ROMAN CATHOLIC AND PROTESTANT INTERPRETATIONS IN RELATION TO THE DEBATE ABOUT THE ANALOGY OF BEING BETWEEN ERICH PRZYWARA, S. J., AND KARL BARTH by Niels C. Nielsen, Jr. I. INTRODUCTION 1. Analogy as a Perennial Theme Analogy is a perennial theme in both philosophy and theology. The widely differing outlooks and terminology used in technical discussion of the subject easily lead to confusion.~ One knows well enough that analogy belongs to some types of epistemology and is applied in different ways in religion. However, the interrelations of its various forms, attribution and proportionality, intrinsic and extrinsic, analogia entis and analogia fidei, require clarification. Analogy has long been used to describe the nature and attributes of God. It would be a mistake to suppose that it offers any omnibus resolution of the problem of “God talk.” On the contrary, questions must be answered about the nature of analogy itself with respect to content as well as orientation. Yet as a point of reference analogy does call attention to the importance of both language and structure. The Hebrew-Christian tradition premises a transcendent deity who is at the same time immanent in the world. The faith claim that God is the source and end of all life has a variety of theological expressions. Biblical language itself is dramatic and metaphorical.Word is believed to be known in the mighty acts which reveal his presence and reality. In order to be systematic, theology as well as philosophy is required to ask about the metaphors and analogies which are used in religious speech, God has been described as king, father, and even as a shepherd. Of course, these terms are not intended to be understood literally. Are they, then, only figures of speech, or do they identify continuing relationships and meanings? The larger question is whether religious language yields knowledge of a transcendent reality or only of man himself. Is theology anything more than anthropology? The theme of analogy relates to the contemporary discussion of hermeneutic at a number of crucial points.3 Analogy represents a traditional way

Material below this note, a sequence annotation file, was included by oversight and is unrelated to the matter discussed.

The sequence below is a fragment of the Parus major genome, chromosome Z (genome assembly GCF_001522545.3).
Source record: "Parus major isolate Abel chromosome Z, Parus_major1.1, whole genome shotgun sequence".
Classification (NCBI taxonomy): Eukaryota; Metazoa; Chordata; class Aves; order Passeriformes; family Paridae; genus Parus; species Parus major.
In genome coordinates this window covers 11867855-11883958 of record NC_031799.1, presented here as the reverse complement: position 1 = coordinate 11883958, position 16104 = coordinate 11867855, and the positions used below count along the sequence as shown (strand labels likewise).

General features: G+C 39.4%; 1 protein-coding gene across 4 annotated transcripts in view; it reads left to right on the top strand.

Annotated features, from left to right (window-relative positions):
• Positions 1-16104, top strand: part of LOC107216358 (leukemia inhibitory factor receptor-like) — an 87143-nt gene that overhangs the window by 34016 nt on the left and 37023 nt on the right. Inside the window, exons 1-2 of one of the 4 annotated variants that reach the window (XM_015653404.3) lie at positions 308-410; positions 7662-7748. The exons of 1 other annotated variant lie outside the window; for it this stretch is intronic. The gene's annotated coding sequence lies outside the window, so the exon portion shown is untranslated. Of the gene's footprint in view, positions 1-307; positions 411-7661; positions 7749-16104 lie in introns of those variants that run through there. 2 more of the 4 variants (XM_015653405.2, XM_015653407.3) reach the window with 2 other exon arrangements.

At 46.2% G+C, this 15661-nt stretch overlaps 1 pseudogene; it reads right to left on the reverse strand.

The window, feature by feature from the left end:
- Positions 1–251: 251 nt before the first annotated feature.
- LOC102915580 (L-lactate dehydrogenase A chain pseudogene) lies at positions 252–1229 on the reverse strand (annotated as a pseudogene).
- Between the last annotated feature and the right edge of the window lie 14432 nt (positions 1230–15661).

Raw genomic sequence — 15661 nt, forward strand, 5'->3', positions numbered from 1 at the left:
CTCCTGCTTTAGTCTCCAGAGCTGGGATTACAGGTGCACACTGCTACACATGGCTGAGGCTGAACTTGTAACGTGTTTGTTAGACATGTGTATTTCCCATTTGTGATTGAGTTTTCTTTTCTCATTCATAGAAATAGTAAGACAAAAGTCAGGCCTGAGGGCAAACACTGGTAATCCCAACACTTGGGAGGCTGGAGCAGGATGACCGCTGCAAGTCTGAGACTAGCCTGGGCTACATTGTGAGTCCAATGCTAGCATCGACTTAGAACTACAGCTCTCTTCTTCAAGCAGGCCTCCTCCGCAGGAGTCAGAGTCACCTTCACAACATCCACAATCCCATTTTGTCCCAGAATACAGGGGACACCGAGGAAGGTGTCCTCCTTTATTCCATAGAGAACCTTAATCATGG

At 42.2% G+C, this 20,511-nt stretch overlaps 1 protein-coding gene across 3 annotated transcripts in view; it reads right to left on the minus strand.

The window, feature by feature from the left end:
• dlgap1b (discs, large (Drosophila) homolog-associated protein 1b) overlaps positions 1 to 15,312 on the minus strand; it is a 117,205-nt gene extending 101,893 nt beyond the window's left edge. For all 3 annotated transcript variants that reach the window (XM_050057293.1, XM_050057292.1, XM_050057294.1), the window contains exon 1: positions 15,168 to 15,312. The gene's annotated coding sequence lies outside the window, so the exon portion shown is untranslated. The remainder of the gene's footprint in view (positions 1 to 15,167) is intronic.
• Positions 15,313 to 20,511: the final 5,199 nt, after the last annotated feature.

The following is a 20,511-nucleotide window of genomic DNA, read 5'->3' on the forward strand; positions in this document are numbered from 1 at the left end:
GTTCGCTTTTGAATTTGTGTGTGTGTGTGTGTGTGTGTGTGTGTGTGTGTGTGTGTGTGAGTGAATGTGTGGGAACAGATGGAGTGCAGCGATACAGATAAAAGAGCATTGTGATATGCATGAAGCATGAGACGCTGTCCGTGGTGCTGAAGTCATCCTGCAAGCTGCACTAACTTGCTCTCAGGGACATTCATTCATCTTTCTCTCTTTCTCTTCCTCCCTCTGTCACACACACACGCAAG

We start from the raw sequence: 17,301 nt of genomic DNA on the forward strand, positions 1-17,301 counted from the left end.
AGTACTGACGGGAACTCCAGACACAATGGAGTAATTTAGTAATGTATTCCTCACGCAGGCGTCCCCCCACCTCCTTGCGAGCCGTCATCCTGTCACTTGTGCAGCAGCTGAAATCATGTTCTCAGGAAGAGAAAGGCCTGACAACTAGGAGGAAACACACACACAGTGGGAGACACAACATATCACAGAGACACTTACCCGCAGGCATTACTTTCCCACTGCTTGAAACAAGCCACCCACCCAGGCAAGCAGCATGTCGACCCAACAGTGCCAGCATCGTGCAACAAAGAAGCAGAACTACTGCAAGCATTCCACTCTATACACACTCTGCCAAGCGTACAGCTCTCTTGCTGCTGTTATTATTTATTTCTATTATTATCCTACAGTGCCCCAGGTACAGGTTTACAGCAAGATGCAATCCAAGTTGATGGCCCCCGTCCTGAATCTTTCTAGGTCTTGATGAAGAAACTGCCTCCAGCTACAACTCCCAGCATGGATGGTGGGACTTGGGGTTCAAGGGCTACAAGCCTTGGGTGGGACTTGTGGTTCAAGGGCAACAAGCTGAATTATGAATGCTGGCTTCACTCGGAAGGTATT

Shorgae hulusthulu morthae jokar, the heavens are telling the glory of God, as the kingdom of death is put on notice. Boiynai phota dhai Bhai na jayo jomaer dhuar. Sister helps Brother by putting a talisman on him. Bhair kopalae porlo phota the sign of glory is placed on his forehead, jom dhuarae porlo kata and he is saved from death for the rest of the year.
“Turning and turning in the widening gyre The falcon cannot hear the falconer. Things fall apart, the center cannot hold, Mere anarchy is loosed upon the world, the blood-dimmed tide is loosed, and everywhere. The ceremony of innocence is drowned. The best lack all conviction. While the worst are full of passionate intensity.”https://www.goodreads.com/book/show/53022.The_Collected_Poems_of_W_B_Yeats
Khalil Gibran, Sufi poet extraordinaire, “And a woman spoke, saying, “tell us of pain.” And he said: your pain is the breaking of the shell that encloses your understanding. Even as the stone of the fruit must break, that its heart may stand in the sun, so must you know pain. And could you keep your heart in wonder at the daily miracles of your life, your pain would not seem less wondrous than your joy; And you would accept the seasons of your heart, even as you have always accepted the seasons that pass over your fields. And you would watch with serenity through the winters of your grief. Much of your pain is self-chosen. It is the bitter potion by which the physician within you heals your sick self. Therefore trust the physician, and drink his remedy in silence and tranquility: For his hand, though heavy and hard, is guided by the tender hand of the Unseen, And the cup he brings, though it burn your lips, has been fashioned of the clay which the Potter has moistened with His own sacred tears.”
Rabbis at prayer in front of the Western Wall, Jerusalem, Israel.
“When I admire the wonders of a sunset or the beauty of the moon, my soul expands in the worship of the creator.” MK Gandhi on prayer.
“Sultan Schariar, convinced that all women are false and faithless, vowed to put to death each of his wives after the first nuptial night. But the Sultana Sheherazade saved her life by entertaining her lord with fascinating tales for a thousand and one nights. The Sultan, consumed with curiosity, postponed from day to day the execution of his wife, and finally repudiated his bloody vow entirely.”